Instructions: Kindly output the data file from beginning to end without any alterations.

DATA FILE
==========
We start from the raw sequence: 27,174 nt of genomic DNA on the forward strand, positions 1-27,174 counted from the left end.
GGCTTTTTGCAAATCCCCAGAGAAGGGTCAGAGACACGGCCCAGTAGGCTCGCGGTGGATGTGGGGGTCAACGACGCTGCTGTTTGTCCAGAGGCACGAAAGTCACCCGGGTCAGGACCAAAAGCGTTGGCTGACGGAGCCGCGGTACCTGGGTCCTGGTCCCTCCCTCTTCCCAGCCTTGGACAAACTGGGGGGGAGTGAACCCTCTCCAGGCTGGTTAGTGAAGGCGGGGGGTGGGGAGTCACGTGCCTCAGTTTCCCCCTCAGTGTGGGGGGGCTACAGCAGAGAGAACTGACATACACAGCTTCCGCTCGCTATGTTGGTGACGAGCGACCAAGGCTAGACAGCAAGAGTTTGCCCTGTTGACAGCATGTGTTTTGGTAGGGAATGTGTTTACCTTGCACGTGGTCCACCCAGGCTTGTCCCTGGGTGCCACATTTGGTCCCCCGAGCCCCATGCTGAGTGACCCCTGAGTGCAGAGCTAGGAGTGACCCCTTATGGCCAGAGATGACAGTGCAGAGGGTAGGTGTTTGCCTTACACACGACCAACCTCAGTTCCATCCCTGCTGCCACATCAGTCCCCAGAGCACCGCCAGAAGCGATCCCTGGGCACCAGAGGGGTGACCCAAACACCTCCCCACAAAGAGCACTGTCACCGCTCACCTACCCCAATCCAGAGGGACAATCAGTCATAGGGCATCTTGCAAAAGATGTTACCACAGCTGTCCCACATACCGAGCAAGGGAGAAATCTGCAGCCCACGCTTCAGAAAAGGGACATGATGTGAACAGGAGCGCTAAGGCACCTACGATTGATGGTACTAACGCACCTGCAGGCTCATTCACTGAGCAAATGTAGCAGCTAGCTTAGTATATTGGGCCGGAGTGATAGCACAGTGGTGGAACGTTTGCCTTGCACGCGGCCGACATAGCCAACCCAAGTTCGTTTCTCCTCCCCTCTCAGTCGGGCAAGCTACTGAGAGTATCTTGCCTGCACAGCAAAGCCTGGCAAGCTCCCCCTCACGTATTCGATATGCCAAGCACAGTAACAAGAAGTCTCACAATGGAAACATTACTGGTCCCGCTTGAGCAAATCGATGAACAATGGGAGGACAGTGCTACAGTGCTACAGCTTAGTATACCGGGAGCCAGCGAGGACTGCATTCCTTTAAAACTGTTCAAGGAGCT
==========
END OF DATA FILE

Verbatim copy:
We start from the raw sequence: 27,174 nt of genomic DNA on the forward strand, positions 1-27,174 counted from the left end.
GGCTTTTTGCAAATCCCCAGAGAAGGGTCAGAGACACGGCCCAGTAGGCTCGCGGTGGATGTGGGGGTCAACGACGCTGCTGTTTGTCCAGAGGCACGAAAGTCACCCGGGTCAGGACCAAAAGCGTTGGCTGACGGAGCCGCGGTACCTGGGTCCTGGTCCCTCCCTCTTCCCAGCCTTGGACAAACTGGGGGGGAGTGAACCCTCTCCAGGCTGGTTAGTGAAGGCGGGGGGTGGGGAGTCACGTGCCTCAGTTTCCCCCTCAGTGTGGGGGGGCTACAGCAGAGAGAACTGACATACACAGCTTCCGCTCGCTATGTTGGTGACGAGCGACCAAGGCTAGACAGCAAGAGTTTGCCCTGTTGACAGCATGTGTTTTGGTAGGGAATGTGTTTACCTTGCACGTGGTCCACCCAGGCTTGTCCCTGGGTGCCACATTTGGTCCCCCGAGCCCCATGCTGAGTGACCCCTGAGTGCAGAGCTAGGAGTGACCCCTTATGGCCAGAGATGACAGTGCAGAGGGTAGGTGTTTGCCTTACACACGACCAACCTCAGTTCCATCCCTGCTGCCACATCAGTCCCCAGAGCACCGCCAGAAGCGATCCCTGGGCACCAGAGGGGTGACCCAAACACCTCCCCACAAAGAGCACTGTCACCGCTCACCTACCCCAATCCAGAGGGACAATCAGTCATAGGGCATCTTGCAAAAGATGTTACCACAGCTGTCCCACATACCGAGCAAGGGAGAAATCTGCAGCCCACGCTTCAGAAAAGGGACATGATGTGAACAGGAGCGCTAAGGCACCTACGATTGATGGTACTAACGCACCTGCAGGCTCATTCACTGAGCAAATGTAGCAGCTAGCTTAGTATATTGGGCCGGAGTGATAGCACAGTGGTGGAACGTTTGCCTTGCACGCGGCCGACATAGCCAACCCAAGTTCGTTTCTCCTCCCCTCTCAGTCGGGCAAGCTACTGAGAGTATCTTGCCTGCACAGCAAAGCCTGGCAAGCTCCCCCTCACGTATTCGATATGCCAAGCACAGTAACAAGAAGTCTCACAATGGAAACATTACTGGTCCCGCTTGAGCAAATCGATGAACAATGGGAGGACAGTGCTACAGTGCTACAGCTTAGTATACCGGGAGCCAGCGAGGACTGCATTCCTTTAAAACTGTTCAAGGAGCT